Key Learning Academy, a Indianapolis school world-famous for being the first built on a modern psychological theory of Multiple Intelligences, appears poised to meet its end in 2016.
The Indianapolis Public School Board still must vote on a recommendation to shut it down, but board members seemed to share administrators’ views that Key was no longer working.
Instead, the district’s academic chief, Wanda Legrand, proposed moving the arts magnet school from School 70, located on the city’s North side at 510 E. 46th St., to the building that houses Key at 777 S. White River Parkway Drive West, near the Indianapolis Zoo downtown.
Closing Key was first recommended last year. This year it’s part of a wider plan that also affects Broad Ripple High School and will add a new Center For Inquiry elementary school at School 70.
The plan adds the district-invented CFI program, which is built on the International Baccalaureate curriculum, to a fourth school.
Unlike the other three CFI schools, which accept students from across the city but offer preference for those who live in the north, central or south parts of the city, School 70 would be designed to accept up to 500 students from across the city.
By design, that should wipe out the 310 students on the waiting lists for the other three CFI schools, all of whom will be invited to attend School 70. Busing to the new CFI school will be provided.
“This gives you an opportunity to have one open option that could attract students from all across the district,” Superintendent Lewis Ferebee said.
Legrand’s recommendation would shift students interested in the arts in grades K-8 to the Key Learning Community building. Broad Ripple High School would then scale back to grades 9-12, dropping middle school grades. Current Broad Ripple students could stay, but new middle school students wanting arts instruction would be directed to Key.
Arts magnet students, Ferebee said, will have the option of an arts-themed track from elementary school at Key to Broad Ripple for high school.
But the moves could mean the end of Key, a school that has been widely studied for its experiments in applying the Multiple Intelligence theory to school curriculum.
In 1984, a group of IPS teachers drove to Pennsylvania to hear a speech by Howard Gardner, the Harvard University psychologist who devised the theory.
Gardner had written an instantly famous book that attempted to categorize human behaviors that he felt qualified as “intelligence.” He originally identified seven: visual-spatial, bodily-kinesthetic, musical-rhythmic, interpersonal, intrapersonal, linguistic and logical-mathematical. Every person, he theorized, possessed a unique mix of strengths and weaknesses in each category.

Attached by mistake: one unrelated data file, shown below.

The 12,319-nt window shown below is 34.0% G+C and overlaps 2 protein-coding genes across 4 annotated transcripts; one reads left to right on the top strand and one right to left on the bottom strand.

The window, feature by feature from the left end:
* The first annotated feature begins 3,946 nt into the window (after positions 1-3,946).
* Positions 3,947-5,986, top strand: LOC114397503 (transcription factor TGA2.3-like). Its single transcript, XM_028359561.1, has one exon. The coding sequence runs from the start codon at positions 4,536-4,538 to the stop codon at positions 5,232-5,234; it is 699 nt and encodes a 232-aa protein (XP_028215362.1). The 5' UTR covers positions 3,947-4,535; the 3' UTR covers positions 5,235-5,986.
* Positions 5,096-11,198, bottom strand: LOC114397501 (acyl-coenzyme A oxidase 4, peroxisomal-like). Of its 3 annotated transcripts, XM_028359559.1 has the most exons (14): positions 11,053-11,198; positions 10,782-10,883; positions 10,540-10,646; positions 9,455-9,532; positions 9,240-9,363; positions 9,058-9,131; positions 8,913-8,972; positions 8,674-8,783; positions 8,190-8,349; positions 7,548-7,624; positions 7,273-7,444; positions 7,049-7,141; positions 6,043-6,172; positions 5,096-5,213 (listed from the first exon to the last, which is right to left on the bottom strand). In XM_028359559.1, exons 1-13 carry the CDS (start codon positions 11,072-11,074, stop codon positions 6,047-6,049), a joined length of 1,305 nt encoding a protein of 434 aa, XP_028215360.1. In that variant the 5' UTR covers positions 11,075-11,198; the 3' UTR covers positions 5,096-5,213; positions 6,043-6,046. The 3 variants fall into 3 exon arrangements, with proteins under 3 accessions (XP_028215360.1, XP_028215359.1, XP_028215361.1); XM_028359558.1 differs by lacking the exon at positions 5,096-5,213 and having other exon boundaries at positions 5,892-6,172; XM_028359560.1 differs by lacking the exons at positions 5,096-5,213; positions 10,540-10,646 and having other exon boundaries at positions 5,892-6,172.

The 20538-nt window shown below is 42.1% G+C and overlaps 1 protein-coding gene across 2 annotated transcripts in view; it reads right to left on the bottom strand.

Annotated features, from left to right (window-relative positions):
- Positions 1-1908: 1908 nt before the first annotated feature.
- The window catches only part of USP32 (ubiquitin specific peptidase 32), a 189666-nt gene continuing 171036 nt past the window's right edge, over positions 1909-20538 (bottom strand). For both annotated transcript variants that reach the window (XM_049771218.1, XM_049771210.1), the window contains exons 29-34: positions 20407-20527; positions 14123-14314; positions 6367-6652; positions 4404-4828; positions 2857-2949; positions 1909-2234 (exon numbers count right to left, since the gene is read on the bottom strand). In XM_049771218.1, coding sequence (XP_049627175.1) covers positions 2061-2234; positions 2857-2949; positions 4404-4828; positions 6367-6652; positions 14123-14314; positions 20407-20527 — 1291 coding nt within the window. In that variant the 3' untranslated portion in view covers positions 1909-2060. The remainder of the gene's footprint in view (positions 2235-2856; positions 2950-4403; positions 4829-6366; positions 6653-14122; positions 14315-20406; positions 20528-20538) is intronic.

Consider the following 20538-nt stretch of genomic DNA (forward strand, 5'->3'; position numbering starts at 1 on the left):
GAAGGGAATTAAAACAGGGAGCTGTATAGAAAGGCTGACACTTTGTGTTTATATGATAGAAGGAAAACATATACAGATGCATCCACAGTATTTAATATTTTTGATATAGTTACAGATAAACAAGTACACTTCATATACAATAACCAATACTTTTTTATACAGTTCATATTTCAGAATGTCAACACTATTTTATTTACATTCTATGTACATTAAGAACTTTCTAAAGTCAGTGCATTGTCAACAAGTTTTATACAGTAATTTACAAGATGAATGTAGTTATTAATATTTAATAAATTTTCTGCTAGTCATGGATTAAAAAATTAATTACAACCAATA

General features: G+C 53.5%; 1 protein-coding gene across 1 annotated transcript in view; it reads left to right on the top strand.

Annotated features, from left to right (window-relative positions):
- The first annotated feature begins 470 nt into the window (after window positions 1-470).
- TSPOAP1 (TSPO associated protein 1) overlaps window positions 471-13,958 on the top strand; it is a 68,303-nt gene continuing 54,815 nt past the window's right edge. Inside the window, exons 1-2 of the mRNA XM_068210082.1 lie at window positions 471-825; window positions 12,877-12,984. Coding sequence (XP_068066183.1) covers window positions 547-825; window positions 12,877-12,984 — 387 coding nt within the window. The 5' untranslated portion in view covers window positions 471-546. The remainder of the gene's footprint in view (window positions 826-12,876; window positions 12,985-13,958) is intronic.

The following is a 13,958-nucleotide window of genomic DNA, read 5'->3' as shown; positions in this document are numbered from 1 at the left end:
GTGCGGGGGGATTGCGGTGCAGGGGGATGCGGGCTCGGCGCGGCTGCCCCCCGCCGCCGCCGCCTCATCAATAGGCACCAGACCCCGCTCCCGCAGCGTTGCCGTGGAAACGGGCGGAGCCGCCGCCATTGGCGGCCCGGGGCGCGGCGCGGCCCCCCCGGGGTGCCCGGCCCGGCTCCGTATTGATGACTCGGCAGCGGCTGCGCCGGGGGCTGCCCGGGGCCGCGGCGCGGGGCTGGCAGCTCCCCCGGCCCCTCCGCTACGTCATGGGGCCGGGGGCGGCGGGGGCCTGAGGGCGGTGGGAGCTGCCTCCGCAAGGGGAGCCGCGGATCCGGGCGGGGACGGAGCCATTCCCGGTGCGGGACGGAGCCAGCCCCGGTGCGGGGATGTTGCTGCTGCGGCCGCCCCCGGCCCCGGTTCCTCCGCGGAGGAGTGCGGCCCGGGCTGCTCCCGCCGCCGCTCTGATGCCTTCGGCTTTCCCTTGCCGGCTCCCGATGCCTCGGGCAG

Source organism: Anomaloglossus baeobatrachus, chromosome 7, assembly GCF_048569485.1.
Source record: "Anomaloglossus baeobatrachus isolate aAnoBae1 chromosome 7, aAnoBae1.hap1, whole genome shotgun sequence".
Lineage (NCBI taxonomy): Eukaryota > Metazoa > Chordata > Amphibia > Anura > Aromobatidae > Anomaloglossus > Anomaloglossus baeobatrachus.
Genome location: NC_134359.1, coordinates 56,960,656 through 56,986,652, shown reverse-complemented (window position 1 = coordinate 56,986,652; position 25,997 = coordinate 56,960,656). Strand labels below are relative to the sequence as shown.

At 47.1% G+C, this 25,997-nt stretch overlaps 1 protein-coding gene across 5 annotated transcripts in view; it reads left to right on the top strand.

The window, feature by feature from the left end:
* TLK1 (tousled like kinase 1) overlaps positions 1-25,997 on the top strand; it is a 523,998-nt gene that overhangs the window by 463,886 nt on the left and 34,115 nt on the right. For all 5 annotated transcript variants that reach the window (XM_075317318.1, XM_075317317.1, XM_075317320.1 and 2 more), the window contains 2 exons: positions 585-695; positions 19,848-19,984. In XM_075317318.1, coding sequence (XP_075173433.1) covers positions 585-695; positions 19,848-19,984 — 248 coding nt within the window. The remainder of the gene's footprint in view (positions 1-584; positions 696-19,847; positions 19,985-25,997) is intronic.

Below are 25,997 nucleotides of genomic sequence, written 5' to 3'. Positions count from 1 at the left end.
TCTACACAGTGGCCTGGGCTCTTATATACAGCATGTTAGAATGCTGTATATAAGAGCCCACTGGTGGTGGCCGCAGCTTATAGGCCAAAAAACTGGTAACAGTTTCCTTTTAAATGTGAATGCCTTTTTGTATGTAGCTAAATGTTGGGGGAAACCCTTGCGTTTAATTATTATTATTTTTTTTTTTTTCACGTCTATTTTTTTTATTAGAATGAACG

By 1987, Key made international news when it opened with a Multiple Intelligence-inspired curriculum. It initially performed well, attracting more children from wealthy and well-connected families than the average IPS school and posting strong test scores.
But by the early 2000s, the school’s poverty was on the rise, and test scores began to slide until it was rated an F by the state for several years in a row, placing it in danger of state takeover.
In 2012, IPS hired Sheila Dollaske as principal with the difficult assignment of trying to turn around test performance. Dollaske was a believer in Multiple Intelligences and hoped to try to alter the program to keep its principles while shifting to a more academic focus.
The initial results were good. In 2013, the elementary school’s ISTEP made a 20 percentage point jump and posted an A-grade. But scores fell back by 11 percentage points in 2014, and Dollaske left earlier this year to accept a fellowship from The Mind Trust to develop a middle school program for IPS.
Legrand said poor test scores and a lack of demand for Key’s program led to the recommendation to shut it down.
Board member Mary Ann Sullivan, whose children attended Key in the past, said the Multiple Intelligences program was scaled back over time, making the program less attractive.
“It hasn’t been a full implementation of the original concept for years,” she said. “This happened for a variety of reasons.”
Most board members said they would back the plan, but board member Gayle Cosby said she would be disappointed to lose the Key program entirely.
“If this program has faltered it becomes known in the community, and parents may not exercise that as a choice,” she said. “I know a lot of strong graduates of that program. In the interest of offering true choice, this is still a valuable choice many families benefit from.”
Sullivan suggested IPS educators who are interested could propose a new Multiple Intelligences-themed school as the district moves toward more autonomy and innovation-oriented schools.
“If someone can come back with a stronger more authentic version of that program in the future,” she said, “I’d be in favor of that.”